In the last few weeks I’m certain any regular gym-goer has noticed an influx of new members. Many of whom are eager to begin their New Years’ resolution of carving out their physiques to find their promised ‘new you’ lurking within this January.
A brand capitalising on this seasonal rush – complete with a glossy, high-end print, digital and out-of-home advertising campaign, Commit to Something, shot on location in Los Angeles by fashion photographer Steven Klein with styling by Mel Ottenberg and featuring models Alan Jouban, Dudley O’Shaughnessy, Erik Sage, Lydia Hearst, Mark Maceachen, Ryan Tift and Silvester Ruck – are Equinox. The American import, whose sole UK gym is located in the historic Derry and Toms building on Kensington High Street, state that “Equinox is about commitment, we are obsessed with it, and we challenge our members to know who they are and what they want,” and this message is conveyed through their newly-released aspirational promotional materials.
Equinox offers their members access to individual training and various classes, such as Boxing Boot Camp and Tabata, in venues associated with energy, luxury and an impeccable attention to detail. Which is ideal if you want to train in an indoor group environment, by yourself or with one or two friends in an exceptionally well-designed, modern facility.
° ° °
However, this isn’t the only environment in which to enhance your fitness – particularly for those individuals who prefer to train outdoors, by themselves, or in an outdoor group environment with a specific goal in mind. For instance, traveling to somewhere with sunshine later this year, participating in a sporting competition or meeting new people while they exercise. I recently received a newsletter from Tom Cullen, editor and founder of I Choose Birmingham, which briefly discussed his attempts at improving his fitness and options available to achieve this goal within the Midlands. This piqued my interest and I subsequently began researching alternative methods of improving my own health and well-being, too – some of which are discussed below.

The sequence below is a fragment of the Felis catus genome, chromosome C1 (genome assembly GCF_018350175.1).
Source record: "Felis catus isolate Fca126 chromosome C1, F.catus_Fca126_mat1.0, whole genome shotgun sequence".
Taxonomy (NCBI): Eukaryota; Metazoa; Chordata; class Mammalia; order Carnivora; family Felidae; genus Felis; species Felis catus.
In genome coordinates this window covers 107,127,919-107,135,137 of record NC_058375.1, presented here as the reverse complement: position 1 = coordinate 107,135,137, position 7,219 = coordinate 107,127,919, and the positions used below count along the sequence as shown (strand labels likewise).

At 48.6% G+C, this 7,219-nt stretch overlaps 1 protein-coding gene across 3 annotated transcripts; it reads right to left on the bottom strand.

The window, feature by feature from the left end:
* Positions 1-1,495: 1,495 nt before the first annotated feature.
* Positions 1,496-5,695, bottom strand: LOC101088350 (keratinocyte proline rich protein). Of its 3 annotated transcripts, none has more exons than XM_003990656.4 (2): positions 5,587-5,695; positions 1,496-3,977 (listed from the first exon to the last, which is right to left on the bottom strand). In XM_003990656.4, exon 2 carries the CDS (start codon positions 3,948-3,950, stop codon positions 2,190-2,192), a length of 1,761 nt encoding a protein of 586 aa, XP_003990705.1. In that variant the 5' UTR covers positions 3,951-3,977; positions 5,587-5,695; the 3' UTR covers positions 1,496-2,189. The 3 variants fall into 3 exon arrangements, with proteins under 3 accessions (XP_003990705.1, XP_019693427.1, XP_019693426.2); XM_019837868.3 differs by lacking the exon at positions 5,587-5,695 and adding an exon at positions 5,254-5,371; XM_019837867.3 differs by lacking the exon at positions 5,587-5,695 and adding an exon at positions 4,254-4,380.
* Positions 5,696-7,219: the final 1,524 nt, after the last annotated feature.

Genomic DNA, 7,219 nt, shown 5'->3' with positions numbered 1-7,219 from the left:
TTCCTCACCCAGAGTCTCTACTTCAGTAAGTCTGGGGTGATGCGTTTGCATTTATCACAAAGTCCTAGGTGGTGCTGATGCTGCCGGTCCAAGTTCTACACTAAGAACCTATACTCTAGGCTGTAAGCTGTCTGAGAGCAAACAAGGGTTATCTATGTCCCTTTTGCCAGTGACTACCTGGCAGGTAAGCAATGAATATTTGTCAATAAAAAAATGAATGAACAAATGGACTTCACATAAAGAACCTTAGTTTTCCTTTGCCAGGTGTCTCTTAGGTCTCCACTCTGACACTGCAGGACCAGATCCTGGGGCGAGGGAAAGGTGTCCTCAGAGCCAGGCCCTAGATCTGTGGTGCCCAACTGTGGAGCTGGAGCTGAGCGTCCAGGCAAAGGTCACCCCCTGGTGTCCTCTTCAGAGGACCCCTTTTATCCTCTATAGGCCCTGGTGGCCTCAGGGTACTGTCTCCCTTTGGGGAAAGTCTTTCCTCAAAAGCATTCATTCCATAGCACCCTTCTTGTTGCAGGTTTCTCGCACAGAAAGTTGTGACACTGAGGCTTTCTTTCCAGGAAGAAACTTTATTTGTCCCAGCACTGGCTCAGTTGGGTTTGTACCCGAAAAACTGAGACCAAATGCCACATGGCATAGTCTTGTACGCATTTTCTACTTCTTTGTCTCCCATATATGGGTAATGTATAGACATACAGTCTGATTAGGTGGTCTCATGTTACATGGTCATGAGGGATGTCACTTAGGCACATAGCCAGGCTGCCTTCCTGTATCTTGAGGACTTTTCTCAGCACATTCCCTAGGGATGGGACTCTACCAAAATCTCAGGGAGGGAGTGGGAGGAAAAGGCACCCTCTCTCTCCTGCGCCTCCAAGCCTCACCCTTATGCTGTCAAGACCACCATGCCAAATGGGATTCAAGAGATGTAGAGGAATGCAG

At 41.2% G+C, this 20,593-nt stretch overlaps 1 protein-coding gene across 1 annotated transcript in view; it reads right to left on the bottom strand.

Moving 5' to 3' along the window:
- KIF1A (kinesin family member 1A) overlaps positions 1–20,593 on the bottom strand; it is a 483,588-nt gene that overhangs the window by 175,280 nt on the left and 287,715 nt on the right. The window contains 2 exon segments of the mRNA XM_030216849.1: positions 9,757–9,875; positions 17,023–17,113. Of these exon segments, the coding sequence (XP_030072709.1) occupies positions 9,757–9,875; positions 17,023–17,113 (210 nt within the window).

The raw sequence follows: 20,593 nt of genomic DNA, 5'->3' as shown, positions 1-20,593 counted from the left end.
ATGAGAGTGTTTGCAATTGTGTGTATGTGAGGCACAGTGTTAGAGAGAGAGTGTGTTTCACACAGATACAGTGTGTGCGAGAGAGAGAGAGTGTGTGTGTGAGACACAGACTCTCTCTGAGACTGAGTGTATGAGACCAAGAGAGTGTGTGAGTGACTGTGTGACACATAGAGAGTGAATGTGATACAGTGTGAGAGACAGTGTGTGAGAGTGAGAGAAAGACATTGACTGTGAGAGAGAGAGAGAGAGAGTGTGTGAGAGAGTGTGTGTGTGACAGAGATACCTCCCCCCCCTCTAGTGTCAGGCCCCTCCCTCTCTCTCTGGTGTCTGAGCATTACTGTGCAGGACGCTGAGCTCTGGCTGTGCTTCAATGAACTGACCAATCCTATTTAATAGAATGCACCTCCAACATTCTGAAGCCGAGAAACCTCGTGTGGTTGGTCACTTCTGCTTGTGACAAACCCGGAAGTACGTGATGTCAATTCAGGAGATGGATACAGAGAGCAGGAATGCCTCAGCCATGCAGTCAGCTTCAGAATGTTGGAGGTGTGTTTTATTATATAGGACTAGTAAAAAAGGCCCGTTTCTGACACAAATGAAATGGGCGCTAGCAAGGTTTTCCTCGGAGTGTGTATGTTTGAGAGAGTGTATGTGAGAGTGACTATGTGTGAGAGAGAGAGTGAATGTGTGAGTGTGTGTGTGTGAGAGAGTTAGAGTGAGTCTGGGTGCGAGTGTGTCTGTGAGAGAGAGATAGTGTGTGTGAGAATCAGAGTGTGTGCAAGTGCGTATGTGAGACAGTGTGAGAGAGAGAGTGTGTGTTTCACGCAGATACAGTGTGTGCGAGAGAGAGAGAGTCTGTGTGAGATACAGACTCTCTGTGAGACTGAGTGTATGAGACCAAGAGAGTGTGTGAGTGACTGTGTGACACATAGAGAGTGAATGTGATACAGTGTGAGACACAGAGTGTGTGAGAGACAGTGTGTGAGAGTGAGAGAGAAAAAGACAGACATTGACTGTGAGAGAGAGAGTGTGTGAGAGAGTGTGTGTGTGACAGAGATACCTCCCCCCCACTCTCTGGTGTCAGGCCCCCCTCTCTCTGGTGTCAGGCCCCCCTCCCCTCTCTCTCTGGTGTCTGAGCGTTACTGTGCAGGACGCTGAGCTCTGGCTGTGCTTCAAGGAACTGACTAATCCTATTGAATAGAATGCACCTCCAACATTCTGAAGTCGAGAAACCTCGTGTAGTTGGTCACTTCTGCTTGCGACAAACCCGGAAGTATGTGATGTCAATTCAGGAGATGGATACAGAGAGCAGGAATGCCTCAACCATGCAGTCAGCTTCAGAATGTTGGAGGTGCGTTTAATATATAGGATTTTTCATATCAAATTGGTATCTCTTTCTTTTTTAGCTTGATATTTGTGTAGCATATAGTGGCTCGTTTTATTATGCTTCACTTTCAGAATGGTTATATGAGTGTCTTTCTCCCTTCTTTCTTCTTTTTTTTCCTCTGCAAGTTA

British Military Fitness
British Military Fitness (BMF) was founded on the principles of training learned in the armed forces. The idea is to get people of all fitness abilities outdoors training in parks, with motivation provided by military trained instructors. However, those behind BMF recognise that their classes are only effective and fun if an individual is exercising at the right ability level for them. Consequently, they decided to divide all class participants into three main ability groups: blue for beginners, red for intermediates, and green for advanced participants. This ensures that each participant is guaranteed an effective workout with people with a similar level of fitness. For further information about BMF and class locations, visit here.
Many of us will be familiar with Quidditch through Harry Potter, the series by author JK Rowling. However, it’s not required that you enjoy the books or films to participate in the sport, even if Rowling did publish a guidebook to Quidditch several years ago. Quidditch UK write that the sport “is a trailblazer in the sporting world for inclusivity, played and followed by some of the most open-minded individuals in the world. It is both fun and highly competitive, a great hobby, keeps you fit and also makes you a part of a great community.” For further information, click here.